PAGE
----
The Nashville Predators are known for their elite defensive corps, and this may have started with Finnish blue-liner Kimmo Timonen. After being drafted in the 10th round by the Los Angeles Kings, Timonen was traded to the Predators for future considerations. He made his NHL debut at the age of 23 on his way to eight seasons with the Predators. He is fourth among Predators’ scorers all-time with 301 points in 573 GP. Timonen served as captain in the 2006-07 season. In 2007, the Predators traded him to Philadelphia, along with Scott Hartnell, for the Flyers’ first-round pick. With this pick, the Predators selected Jonathon Blum, and likely wish they had hung on to Timonen. He continued to produce in his seven seasons with the Flyers and finally won a Stanley Cup with Chicago in 2015.

GP: 573, G: 79, A: 222, Pts.: 301

Seasons with the Predators: 8

Awards while with the Predators: NHL All-Star (2004, 2007)

Shea Weber

Weber was the one easy choice for this list. Weber was loved by fans for his on-ice performance and his off-ice professionalism. The big defenseman was drafted 49th overall by the Predators in 2003 and made his debut in the 2005-06 season. Over 11 seasons with the Predators he racked up enough points from the blue-line to move into third in franchise scoring behind forwards Legwand and Martin Erat. Weber served as captain of the team from 2010 until his departure last summer. During his time in Nashville, Weber finished second in Norris Trophy voting twice. Upon his return to Bridgestone Arena this season, the Predators paid tribute to Weber and it was clear he is one of the team’s most beloved players both on and off the ice.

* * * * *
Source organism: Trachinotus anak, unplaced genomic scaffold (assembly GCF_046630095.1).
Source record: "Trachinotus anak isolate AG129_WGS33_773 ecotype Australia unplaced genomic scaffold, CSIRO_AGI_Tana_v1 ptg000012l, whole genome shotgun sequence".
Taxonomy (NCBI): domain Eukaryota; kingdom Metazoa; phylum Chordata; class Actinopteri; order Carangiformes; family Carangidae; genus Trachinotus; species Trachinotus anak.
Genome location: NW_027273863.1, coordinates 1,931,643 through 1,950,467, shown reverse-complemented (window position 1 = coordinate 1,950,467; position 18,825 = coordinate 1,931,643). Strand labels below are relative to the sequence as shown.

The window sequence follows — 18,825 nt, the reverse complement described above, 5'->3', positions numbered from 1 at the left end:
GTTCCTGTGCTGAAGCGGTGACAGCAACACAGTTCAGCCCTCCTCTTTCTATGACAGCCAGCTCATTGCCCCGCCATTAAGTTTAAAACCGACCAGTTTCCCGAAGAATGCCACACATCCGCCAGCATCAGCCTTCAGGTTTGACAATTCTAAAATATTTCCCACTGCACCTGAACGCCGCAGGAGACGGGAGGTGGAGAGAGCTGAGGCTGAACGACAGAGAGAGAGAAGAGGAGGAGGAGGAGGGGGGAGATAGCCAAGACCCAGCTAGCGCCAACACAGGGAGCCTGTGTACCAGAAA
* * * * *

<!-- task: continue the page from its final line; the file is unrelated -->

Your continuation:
GP: 763, G: 166, A: 277, Pts.: 443

Seasons with the Predators: 11

Awards while with the Predators: Olympic Gold Medal (2010, 2014), NHL All-Star (2009, 2011,2012,2015,2016), Mark Messier Leadership Award (2016)

Pekka Rinne

Rinne is the only current Predators player on this list. There was debat between Rinne and Tomas Vokoun, but ultimately we decided to go with Rinne because he has spent his entire career in Nashville, and will likely retire as a Predator. Rinne’s $7 million per year salary is proof enough of his value to the Predators, second highest on the team after P.K. Subban‘s $9 million. Rinne is aging, and his numbers are tailing off a bit, but he has stolen his fair share of games for the Predators in his time. When Rinne is strong, the Predators are one of the scarier teams in the league. Although he has struggled with consistency, Rinne has been elite at times. He has three Vezina Trophy nominations in his career, finishing as high as second in 2010-11.

GP: 485, W: 257, GAA: 2.38, SV%: .918

Seasons with the Predators: 10.5

Awards while with the Predators: NHL All-Star (2011, 2015, 2016)

The Best is Yet to Come

Through almost two decades of hockey, the Predators have seen their fair share of good players, but the best iterations of the team are likely to be those of the present and future. This list will soon be outdated, but for now it works as an homage to the development of a franchise in an unlikely market and the players who helped grow hockey in Nashville.

via Last Word on Hockey, by Zach Oswanski (@zcoswanski)